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Flashcards in Electrolyte abnormalities Deck (22)
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Overview of causes of electrolyte imbalances

1. Renal
2. Endocrine
3. Gastrointestinal
4. Skin


Treatment priority

1. pH
2. Potassium
3. Calcium
4. Magnesium
5. Sodium
6. Chloride


Etiology of hypernatremia

1. Conn's syndrome
Hypokalemia, alkalosis,hypertensive
++loss of sodium:water
1. Fluid loss without water replacement
2. Incorrect IV replacement
3. Diabetes insipidus
4. Osmotic diuresis -> DKA


Management of hypernatremia

1. Oral fluid replacement - water if possible
2. If not, IV 5% dextrose, guide by urine
3. Do not decrease sodium by >0.5mmol/L / h or 10mmol/L / 24h
4. If hypovolemic->may use NS
5. Avoid hypertonic solutions


Calculating decrease in serum sodium/ L 5% glucose

][Serum sodium]/ TBW + 1

TBW= 0.6 in men, 0.4 in women


Etiology of hyponatremia

Check plasma osmolality
1. Factitious
->N osmolality= +lipids, proteins (MM)
->+Plasma osm= osmotic solutes drawing in= glucose, urea (hypertonic)
2. Hypoosmolar
a. Euvolemic
R: Drugs (lots of them….like NSAIDS, TCA’s, Carbamazepine)
E: ↓ Thyroid
G: H2O Intoxication (psychogenic polydipsia)
S: S.I.A.D.H. ( Nothing to do with skin this time)
b. Hypervolemic (+Na, +H20)
R: ARF, Nephrotic syndrome
E: ↑ Aldo (eg. CCF)
G: Cirrhosis (low albumin/protein)
S: I.V. Fluids (too much hypotonic stuff eg 5% Dextrose)
c. Hypovolemic (low sodium, low water)
R: diuretics, RTA, ARF, nephritis
E: Addisons, low aldosterone, osmotic diuresis
G: DV, fistula, NGT, pancreatitis
(3rd space occupation,)
S: sweat, burns


Clinical features

1. Anorexia, nausea, malaise initially
2. HA, irritability, confusion
3. Weak, -ve GCS, seizures
4. Determine if deH or not
5. Edema?


Iatrogenic hyponatremia

1. Infusion of 5% dextrose
2. Metabolised->hypotonic fluid
3. Hyponatremia
4. +Risk for those on diuretics, elderly, physiologic stress


Management of hyponatremia

1. Correct the underlying cause
2. If mild, chronic->fluid restriction
3. If severe seek expert help
IV 3% saline, target not >120 initially
4. Moderate
Fluid restriction 500ml-1L/24 h
Monitor serum/electrolytes/urine output daily
May consider demeclocycline (ADH antagonist)
5. Volume depletion
NS w/ potassium
6. If hypervolemic
Can consider vaptans->excretion of electrolyte free fluids


What is the concern with rapid correction of hypernatremia, risks, how to avoid

1. Permanent central nervous system injury due to osmotic demyelination
2. Those w. chronic +
10mmol (/L in first 24 hour
X +>18mmol/L in first 48 hours
Goal therapy +4-8mmol/L


When could more rapid correction in hypernatremia occur

1. Seizures or coma
2. Self induced acute water intoxication
3. Known hyponatremia for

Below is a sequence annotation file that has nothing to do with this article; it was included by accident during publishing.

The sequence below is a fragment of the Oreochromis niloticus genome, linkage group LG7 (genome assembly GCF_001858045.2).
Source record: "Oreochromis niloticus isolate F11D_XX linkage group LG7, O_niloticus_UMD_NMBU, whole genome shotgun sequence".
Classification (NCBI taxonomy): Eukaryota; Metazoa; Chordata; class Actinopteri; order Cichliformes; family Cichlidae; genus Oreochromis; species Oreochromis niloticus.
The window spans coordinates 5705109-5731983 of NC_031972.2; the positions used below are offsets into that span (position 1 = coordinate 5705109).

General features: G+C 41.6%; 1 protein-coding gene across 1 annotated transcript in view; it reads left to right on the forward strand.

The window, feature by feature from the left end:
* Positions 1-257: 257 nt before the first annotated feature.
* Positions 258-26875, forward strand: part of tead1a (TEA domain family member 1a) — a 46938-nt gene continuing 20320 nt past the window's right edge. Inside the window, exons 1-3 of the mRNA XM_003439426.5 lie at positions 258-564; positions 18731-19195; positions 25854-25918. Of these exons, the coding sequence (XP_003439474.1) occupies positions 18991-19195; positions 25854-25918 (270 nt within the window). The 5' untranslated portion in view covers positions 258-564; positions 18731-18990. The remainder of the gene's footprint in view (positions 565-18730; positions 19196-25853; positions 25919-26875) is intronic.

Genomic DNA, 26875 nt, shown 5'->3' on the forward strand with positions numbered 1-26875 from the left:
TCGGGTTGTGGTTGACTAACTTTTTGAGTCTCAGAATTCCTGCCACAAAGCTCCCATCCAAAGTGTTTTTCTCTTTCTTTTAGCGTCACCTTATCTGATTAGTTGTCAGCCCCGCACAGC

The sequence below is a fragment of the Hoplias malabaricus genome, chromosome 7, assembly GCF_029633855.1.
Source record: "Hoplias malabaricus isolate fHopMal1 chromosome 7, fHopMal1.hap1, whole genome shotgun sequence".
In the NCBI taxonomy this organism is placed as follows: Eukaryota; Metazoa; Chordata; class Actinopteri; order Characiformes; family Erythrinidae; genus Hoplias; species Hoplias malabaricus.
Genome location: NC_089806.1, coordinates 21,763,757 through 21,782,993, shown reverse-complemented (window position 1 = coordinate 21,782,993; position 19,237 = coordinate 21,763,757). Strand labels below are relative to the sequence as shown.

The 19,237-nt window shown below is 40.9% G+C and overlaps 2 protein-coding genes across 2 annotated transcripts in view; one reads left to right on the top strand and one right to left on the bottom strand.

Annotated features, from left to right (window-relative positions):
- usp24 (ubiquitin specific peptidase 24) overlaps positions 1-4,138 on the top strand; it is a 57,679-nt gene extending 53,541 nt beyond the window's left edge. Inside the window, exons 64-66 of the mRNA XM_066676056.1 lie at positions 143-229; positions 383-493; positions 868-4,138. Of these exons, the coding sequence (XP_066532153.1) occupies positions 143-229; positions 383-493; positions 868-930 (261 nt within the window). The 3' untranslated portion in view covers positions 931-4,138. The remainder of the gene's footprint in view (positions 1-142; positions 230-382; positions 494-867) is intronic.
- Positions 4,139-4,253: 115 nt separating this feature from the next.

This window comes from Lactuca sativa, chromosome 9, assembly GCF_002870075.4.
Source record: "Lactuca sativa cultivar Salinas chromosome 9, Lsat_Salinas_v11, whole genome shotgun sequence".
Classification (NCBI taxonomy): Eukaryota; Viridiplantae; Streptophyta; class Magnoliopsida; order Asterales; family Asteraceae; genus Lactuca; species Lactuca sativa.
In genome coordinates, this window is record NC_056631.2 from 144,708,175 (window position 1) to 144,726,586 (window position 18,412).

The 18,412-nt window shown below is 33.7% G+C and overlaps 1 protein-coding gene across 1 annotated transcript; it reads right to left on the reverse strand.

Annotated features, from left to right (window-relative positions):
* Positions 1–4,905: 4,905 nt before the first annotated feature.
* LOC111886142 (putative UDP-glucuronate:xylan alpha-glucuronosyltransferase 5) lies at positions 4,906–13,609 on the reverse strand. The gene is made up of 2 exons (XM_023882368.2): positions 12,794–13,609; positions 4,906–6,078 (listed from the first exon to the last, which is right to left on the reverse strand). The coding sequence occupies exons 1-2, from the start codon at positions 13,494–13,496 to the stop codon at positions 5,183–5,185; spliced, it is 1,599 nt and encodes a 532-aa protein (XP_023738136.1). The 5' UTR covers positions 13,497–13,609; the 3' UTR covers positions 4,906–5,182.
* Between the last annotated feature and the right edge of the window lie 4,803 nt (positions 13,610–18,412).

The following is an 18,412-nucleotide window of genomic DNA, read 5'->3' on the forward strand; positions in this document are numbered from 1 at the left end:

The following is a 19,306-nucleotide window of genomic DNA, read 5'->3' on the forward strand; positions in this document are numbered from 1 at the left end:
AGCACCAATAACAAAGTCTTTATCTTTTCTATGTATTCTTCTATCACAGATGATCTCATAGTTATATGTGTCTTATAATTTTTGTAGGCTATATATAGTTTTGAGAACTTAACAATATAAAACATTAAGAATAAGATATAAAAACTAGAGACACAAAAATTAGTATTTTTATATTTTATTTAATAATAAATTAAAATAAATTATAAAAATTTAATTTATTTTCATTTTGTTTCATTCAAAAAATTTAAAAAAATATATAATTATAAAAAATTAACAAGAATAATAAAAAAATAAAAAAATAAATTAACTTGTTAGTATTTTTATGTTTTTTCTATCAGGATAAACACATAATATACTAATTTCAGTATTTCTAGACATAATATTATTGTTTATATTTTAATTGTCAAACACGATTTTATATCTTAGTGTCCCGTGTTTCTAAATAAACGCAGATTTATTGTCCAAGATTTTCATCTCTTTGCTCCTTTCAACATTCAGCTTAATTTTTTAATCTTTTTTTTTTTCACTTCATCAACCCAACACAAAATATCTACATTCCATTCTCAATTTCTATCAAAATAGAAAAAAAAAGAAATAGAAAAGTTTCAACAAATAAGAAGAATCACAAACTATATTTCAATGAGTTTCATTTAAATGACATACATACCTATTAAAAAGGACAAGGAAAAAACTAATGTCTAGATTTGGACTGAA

Pathogenesis of CNS damage with rapid sodium correction

1. Cerebral shrinkage endothelial- +BBB permeable,
cytokines enter brain
2. Cell water shrinks, potassium and cations enter cells


Calculation infusion rate of NaCl 3%- use a 60kg woman, with serum sodium 110, want to be 118

1. calculate desired increase
in 24 hours. Say current = 110, want to
be 118 in 24 hours= 8mmol/L increase over 24 hours
2. Increase in Na/L of infused 3%= 513- Na serum mmol/L/
TBW + 1 (TBW= wt X 0.5 (female), 0.6 (male), elderly 0.45, 0.5
3. 13mmol/L of 3% increase over 24 hours
so 8/13 X 100= 615ml of 3% to +by 8mmol. 25ml/hour of solution If already given boluses need to deduct from total infusion amount


Etiology of hyperkalemia

1. Pseudo
From IV arm
2. Shift
Acidosis: decrease in Na/K pump= -ve IC K and +ECF K->low conc in tubular cell = reduced diffusion in tuular lumen = accumulation of K in body.
Low insulin
Digoxin toxicity
Hyperkalemic periodic paralysis
3. Load= +external K
Blood transfusion
4. Loss
Renal failure, burns
K sparing diuretics, ACEi
-ve aldosterone->Addisons


ECG changes in hyperkalemia

1. +K in ECF= MP less -ve, closer to threshold= +excitability but -ve Na channels open= -ve automaticity
2. Short QT interval
3. Tall T waves
4. Arrythmias
5. Wide QRS
6. P waves disappear
7. QRS sine wave and asystole/VFib


Management of hyperkalmeia (emergency)

1. Confirm diagnosis with secondary testing
2. Assess Acid base and fluid status/kidney function
3. ECG
4. IV access
5. Calcium gluconate
6. IVF replacement
7. Glucose + insulin (renal failure)-> 10u insulin + glucose 50% 50ml IV over 5 minutes
8. Nebulised salbutamol
9. Polyestyrene sulfonate resin orally
10. Consider bicarbonate if acidosis
11. Measure acid base, electrolytes, renal failure, fluid balance, glucose regularly
12. Dialysis
13. If due to adrenal insufficiency->hydrocortisone, avoid glucose


Most common 2 causes of hyperkalemia

1. Chronic renal failure
2. Loss of fluid


Etiology of hypokalemia

1. Shift
Catecholamine infusion
2. Loss
Renal: liquorice, renal tubular acidosis
Endorcine: +Aldosteone (primary), secondary due to CCF, cirrhosis, ascites
Low magnesium
3. Drugs
4. Other
Bartter's syndrome
Acute myeloid leukemia
Rectal villous adenoma
Pyloric stenosis
Poor nutrition


Clinical features of hypokalemia

1. Muscle weakness
2. Hypotonia
3. Hyporeflexia
4. Cramps
5. Tetany, palpitation


ECG changes in hypokalemia

1. Small, inverted T waves
2. Prominent U waves
3. Long PR
4. Depressed ST segments


When to suspect Conns

1. Hypertensive
2. Hypokalemic
3. Alkalosis
4. Not taking diuretics


Management of hypokalemia

1. Confirm
2. ECG
3. Assess kidney and fluid status, acid base
4. Potassium chloride SR
5. Consider IV if Xoral, severe